Opens at Lincoln Square and Varsity, Fri., March 14. Rated R. 112 minutes.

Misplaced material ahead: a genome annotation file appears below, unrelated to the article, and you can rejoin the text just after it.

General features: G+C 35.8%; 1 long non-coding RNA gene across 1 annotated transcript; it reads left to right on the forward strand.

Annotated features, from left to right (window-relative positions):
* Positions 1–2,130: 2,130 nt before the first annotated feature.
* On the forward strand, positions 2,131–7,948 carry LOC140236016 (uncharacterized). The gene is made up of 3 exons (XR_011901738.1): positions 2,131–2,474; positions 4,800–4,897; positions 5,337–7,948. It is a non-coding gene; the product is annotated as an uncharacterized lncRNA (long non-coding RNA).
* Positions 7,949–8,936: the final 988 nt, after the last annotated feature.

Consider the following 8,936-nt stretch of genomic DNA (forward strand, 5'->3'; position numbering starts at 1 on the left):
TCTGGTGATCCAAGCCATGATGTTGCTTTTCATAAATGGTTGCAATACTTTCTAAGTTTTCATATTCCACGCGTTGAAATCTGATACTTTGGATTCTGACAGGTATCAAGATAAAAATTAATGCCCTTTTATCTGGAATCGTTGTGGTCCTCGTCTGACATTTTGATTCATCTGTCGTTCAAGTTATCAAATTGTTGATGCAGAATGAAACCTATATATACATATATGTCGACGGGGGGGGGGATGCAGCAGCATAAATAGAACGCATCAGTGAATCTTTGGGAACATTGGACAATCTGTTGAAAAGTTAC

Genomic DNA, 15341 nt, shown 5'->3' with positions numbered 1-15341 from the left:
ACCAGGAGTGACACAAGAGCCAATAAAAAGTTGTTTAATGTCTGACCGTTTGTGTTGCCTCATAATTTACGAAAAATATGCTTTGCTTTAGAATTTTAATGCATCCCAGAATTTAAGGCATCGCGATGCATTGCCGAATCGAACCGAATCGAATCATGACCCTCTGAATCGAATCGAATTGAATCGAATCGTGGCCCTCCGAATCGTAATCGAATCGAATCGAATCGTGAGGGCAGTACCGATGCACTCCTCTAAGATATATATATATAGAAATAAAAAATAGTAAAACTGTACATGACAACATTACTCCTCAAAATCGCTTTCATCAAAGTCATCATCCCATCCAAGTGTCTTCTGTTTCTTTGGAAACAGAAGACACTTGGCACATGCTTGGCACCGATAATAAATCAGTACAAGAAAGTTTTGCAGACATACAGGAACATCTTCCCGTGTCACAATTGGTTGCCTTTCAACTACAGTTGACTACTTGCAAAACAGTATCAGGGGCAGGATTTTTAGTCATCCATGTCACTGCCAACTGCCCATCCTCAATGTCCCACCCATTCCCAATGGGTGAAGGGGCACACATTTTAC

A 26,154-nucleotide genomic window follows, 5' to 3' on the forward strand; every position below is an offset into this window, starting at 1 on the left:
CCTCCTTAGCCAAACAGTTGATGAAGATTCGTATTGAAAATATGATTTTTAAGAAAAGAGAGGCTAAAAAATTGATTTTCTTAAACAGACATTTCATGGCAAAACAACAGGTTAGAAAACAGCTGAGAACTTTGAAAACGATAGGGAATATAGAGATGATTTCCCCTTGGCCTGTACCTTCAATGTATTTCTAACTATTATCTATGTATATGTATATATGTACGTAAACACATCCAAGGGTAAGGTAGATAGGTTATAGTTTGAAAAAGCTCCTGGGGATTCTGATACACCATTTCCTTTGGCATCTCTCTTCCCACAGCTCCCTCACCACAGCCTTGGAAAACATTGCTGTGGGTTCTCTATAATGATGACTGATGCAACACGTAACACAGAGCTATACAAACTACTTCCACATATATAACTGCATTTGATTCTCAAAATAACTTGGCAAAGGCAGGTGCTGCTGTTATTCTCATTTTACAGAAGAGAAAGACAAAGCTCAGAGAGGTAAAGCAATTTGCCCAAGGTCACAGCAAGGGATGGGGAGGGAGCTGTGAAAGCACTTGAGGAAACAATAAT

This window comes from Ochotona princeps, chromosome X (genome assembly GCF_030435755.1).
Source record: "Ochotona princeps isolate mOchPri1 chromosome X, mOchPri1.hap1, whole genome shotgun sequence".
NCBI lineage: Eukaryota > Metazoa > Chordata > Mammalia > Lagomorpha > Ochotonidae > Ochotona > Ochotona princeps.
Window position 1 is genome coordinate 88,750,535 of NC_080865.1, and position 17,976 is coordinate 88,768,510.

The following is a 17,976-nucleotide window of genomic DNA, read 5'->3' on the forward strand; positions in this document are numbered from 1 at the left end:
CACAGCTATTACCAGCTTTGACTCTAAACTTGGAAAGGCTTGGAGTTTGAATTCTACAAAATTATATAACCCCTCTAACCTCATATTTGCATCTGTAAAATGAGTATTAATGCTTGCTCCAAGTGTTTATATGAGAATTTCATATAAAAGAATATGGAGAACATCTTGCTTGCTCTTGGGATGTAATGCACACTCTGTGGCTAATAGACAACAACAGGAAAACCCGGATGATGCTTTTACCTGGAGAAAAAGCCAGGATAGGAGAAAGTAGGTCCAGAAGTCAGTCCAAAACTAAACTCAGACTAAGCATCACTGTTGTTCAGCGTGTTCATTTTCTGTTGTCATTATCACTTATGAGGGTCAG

An easy movie to despise but an impossible one to shake, Michael Haneke's brilliant exercise in audience thumb-screwing—a virtual English-language carbon copy of his 1997 Austrian film of the same title—is an act of blatant aggression against anyone who would want to see it. Along with the dialogue, the set design, and the static camera—and the overall sensation of deepening panic—the setup remains the same: Two polite preppie lads (Michael Pitt and Brady Corbet) enter a bourgeois family's vacation home and proceed to torture the pretty mom (Naomi Watts), well-to-do dad (Tim Roth), and blameless little boy (Devon Gearhart). Once the tormentors begin to address you, the viewer, it's clear that you are their accomplice. Are you going to leave, in a huff of righteous indignation about torture porn? Or are you going to sit there to make sure every blow draws blood? Haneke's blunt-force irony and whip-hand control over the frame, the methodical pace, and the torturous outcome feel as sadistic as anything in "the game." But by withholding the worst we fear (or crave) from view—while finding ways to deliver worse—Haneke means to kill our pleasure in the very thing we theoretically paid to see: zipless, guilt-free, morally untroubled mayhem.